If you have a private hospitalisation insurance (Integrated Shield plan) with riders, you will now need to pay 5% co-payment in the event that you claim for a bill.

Prior to April 2019, all IP insurers offered full riders that allowed consumers to enjoy zero co-payment regardless of bill size. This, however, has since been phased out by the Ministry of Health, and effective April 2021 (today), all IP policyholders will be subject to the 5% co-payment requirement...yes, even if you had bought a full rider prior to the 2019 change.

How will this affect me?

As consumers, this means that we will no longer be able to claim 100% of our hospitalisation bills. Instead, you will now need to pay 5%, although this amount has been capped at $3,000.

As prudent financial planning, this means that you should ideally have stashed away at least $3,000 per year per person in your household in your emergency fund to prepare for any unexpected hospitalisation bills alone.

Do I need to go for my insurer's panel specialists only?

The $3,000 co-payment cap only applies if you get treated by your insurer's panel of specialists. At this moment, here are the variety offered by each insurer respectively:

Credits: The Straits Times

If you choose a non-panel specialist for treatment, you may have to pay additional costs since the $3,000 co-payment cap will not apply to you.

But while you may have seen some people complaining that because of this change, they have had to switch specialists because the one(s) they had been seeing was not on their insurer's panel. But the fact is that the majority of patients do not have to do this, and even if you do, going beyond the $3,000 cap only matters if your total bill for the year exceeds $60,000.

According to LIA, less than 3% of patients have claims that exceed this bill size.

So in short, if you're worried about having to pay more than $3,000, then you should try to choose a specialist from your insurer's panel. But if changing specialists isn't always a viable option, then you don't have to fret as much - because the odds of being in that 3% of patients who have to pay an outsized co-payment sum are generally still low for now.

Possibility of lower premiums

The good news is, several insurers have announced that they'll be reducing their premiums by up to 50% as a result. We can look forward to this in the near future.

Our insurance premiums for hospitalisation coverage has gone up tremendously in the past few years. I've had my plan ever since I graduated, but easily paid double of my first few years premiums (when I was in my mid-20s) in recent years.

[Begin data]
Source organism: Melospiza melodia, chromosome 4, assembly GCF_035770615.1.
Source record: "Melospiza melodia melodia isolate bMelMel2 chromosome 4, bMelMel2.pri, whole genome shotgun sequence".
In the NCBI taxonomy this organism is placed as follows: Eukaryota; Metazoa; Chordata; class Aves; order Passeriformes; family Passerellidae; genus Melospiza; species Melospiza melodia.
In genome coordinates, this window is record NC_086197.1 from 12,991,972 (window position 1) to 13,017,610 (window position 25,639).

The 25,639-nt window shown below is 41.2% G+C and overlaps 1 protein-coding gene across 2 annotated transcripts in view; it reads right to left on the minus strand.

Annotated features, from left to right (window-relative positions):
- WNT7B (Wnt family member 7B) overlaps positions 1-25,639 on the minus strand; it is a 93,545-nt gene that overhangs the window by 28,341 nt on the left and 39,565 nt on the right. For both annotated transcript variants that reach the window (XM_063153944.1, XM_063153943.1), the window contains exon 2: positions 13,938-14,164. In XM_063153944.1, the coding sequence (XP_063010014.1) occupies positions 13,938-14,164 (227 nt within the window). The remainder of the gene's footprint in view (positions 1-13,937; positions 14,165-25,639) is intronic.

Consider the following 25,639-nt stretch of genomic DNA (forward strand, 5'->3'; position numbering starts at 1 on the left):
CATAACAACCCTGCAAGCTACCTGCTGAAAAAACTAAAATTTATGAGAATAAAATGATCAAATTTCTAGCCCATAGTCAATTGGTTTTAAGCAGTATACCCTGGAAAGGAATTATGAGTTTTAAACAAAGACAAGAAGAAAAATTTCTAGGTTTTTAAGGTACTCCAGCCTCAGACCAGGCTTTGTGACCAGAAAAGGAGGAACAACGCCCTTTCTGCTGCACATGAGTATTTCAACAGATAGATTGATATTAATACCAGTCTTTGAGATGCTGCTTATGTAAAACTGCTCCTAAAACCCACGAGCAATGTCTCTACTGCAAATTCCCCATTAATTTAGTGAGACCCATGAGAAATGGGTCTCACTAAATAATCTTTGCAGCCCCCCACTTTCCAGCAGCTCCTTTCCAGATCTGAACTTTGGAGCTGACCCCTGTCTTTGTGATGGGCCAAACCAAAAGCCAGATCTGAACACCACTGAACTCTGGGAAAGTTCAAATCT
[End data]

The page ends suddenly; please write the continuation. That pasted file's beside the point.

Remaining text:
For some other insurers (like Prudential, AIA and Great Eastern), they've since moved to claims-adjusted pricing, where you'll enjoy a discount on your subsequent year's premiums if you did not make any claims against your policy this year. I've personally been benefiting from this because I've not made a single claim since the first day I bought my policy.

Lower premiums will be welcomed by most consumers. 

TLDR: IP policyholders will no longer have as much freedom as before to choose any treatment or specialist that they wish to see. But this should ultimately lead to lower costs for everyone over the long term.

But that doesn't mean it is all bad. Ever since full riders were introduced a few years ago, hospitalisation fees have been rising too quickly beyond the affordability levels of the general public. Hence, I see this as a good move in the long run for everyone.

If you're wondering which is the best hospitalisation insurance to go for, stay tuned for my upcoming blog post.

With love,
Budget Babe


  1. $3000 out of 5% means the bill is at least $60k. For such a large bill, it's highly likely that the co-payment of $3000 can be settled with Medisave.

    1. Definitely, you raise a good point. And when we look at the data, the odds of being in that 3% of patients who have a bill higher than $60,000 are fairly low.

      So I don't think we should have to worry as much, although it'll be financially prudent to set aside $3,000...just in case :P you can call me kiasu!

  2. Hi SGBB "yes, even if you had bought a full rider prior to the 2019 change."

    Does this mean if I bought my rider back in 2017, I am affected too? I can't seem to find articles on this. I thought this applies to those who bought their insurance from Apr 2019 only.

    1. For now, everyone is affected unless you are with Prudential. But there is no guarantee when they are going to impose the co-payment.

    2. that's correct, you should be receiving a notice from your insurer soon. there's been several articles on this, including those reported in the Straits Times: "The Ministry of Health (MOH) has welcomed the latest measures by private insurers to adjust the terms for those on existing Integrated Shield Plans (IP) with riders that cover hospital bills in full. NTUC Income has begun informing policyholders on such plans that they will soon have to co-pay part of their bills when their policies are renewed. Four other insurers having IPs with such riders say they are moving policyholders to co-payment riders, or considering doing so.

      NTUC Income had, from Feb 3, started informing around 160,000 policyholders of IPs with riders covering hospital bills in full that their plans will have a new co-payment feature for renewals from April 1."


      For final confirmation, wait for the letter from your insurer as it'll take time for the changes to be rolled out and policyholders to be informed accordingly.